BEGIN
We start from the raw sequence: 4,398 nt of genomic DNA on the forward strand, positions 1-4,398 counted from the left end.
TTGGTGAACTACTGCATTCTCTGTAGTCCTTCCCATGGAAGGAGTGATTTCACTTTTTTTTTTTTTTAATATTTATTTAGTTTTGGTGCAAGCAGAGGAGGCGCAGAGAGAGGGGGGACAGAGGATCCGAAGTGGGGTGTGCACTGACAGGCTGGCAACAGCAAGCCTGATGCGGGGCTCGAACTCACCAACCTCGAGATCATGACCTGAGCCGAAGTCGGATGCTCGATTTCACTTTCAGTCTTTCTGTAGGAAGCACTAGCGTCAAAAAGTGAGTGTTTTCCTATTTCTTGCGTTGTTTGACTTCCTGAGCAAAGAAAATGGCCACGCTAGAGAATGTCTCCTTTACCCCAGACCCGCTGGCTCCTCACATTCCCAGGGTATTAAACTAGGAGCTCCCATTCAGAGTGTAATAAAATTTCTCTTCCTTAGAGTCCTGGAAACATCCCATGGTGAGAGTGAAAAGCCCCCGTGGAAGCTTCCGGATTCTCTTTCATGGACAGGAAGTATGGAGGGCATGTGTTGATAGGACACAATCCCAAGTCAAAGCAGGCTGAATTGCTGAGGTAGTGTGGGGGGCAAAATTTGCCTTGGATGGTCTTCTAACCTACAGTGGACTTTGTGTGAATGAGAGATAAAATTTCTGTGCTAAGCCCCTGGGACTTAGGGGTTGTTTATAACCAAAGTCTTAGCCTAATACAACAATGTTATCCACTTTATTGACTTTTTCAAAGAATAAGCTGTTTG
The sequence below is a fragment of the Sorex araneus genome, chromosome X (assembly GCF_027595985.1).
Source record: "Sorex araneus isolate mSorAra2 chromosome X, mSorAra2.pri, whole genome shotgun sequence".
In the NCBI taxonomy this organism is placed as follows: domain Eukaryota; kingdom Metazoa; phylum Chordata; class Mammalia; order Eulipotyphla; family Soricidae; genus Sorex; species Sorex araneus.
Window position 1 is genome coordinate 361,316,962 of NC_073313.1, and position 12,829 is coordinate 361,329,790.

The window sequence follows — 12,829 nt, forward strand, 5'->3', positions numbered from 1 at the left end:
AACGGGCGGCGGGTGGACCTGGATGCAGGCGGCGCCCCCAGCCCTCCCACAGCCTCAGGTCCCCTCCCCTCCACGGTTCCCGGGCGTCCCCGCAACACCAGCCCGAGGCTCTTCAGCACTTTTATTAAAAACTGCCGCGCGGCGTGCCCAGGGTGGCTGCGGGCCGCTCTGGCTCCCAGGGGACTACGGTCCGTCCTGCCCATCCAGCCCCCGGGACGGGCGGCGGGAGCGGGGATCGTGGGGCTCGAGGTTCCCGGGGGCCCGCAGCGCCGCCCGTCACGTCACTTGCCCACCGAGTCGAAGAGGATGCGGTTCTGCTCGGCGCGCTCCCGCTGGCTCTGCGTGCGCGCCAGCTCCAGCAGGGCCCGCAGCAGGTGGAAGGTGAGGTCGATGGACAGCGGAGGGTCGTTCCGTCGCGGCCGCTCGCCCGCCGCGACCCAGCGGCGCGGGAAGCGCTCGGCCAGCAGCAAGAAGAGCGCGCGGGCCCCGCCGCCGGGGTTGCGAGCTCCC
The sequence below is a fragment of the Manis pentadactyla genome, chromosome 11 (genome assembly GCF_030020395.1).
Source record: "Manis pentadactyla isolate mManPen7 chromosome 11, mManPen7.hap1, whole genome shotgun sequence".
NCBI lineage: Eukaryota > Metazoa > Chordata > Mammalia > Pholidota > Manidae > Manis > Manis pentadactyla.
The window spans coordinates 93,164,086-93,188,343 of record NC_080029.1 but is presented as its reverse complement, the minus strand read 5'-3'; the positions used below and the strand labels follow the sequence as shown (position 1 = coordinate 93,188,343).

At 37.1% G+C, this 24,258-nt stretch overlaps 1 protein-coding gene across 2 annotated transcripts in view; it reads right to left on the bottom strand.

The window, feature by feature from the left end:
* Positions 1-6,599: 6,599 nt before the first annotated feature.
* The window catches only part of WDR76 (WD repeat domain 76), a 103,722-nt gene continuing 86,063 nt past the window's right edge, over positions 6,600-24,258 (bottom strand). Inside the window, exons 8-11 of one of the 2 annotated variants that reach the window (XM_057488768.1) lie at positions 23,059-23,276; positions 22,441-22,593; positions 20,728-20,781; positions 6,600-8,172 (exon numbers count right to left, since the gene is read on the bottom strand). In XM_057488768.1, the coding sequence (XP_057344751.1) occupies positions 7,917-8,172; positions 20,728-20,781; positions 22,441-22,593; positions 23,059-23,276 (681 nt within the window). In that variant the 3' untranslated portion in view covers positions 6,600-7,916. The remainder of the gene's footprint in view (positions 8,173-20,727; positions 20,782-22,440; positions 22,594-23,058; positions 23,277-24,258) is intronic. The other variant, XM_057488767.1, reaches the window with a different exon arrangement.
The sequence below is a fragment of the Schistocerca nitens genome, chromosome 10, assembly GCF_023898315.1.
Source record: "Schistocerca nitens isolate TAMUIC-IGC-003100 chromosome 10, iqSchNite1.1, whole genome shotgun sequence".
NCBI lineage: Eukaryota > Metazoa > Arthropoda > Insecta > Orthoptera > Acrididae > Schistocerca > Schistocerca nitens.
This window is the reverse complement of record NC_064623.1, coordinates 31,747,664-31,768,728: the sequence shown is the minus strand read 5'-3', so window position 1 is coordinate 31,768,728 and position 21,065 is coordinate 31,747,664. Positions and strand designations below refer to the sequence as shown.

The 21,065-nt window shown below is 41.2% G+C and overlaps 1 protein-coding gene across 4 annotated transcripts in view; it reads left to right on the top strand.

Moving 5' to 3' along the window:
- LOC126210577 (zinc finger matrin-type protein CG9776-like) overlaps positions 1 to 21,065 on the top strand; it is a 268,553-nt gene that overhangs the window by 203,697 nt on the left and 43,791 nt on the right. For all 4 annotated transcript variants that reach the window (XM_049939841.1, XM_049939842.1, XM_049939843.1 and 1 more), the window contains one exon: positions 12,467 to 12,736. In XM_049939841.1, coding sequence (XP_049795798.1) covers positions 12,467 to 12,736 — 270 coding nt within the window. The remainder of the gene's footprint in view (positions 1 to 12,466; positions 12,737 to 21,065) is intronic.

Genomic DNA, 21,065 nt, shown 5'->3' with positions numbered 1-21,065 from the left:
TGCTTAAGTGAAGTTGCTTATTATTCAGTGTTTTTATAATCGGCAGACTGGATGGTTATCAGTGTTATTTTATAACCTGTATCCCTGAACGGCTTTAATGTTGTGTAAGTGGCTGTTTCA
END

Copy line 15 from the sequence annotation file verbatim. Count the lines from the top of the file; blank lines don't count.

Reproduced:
* Positions 1-6,599: 6,599 nt before the first annotated feature.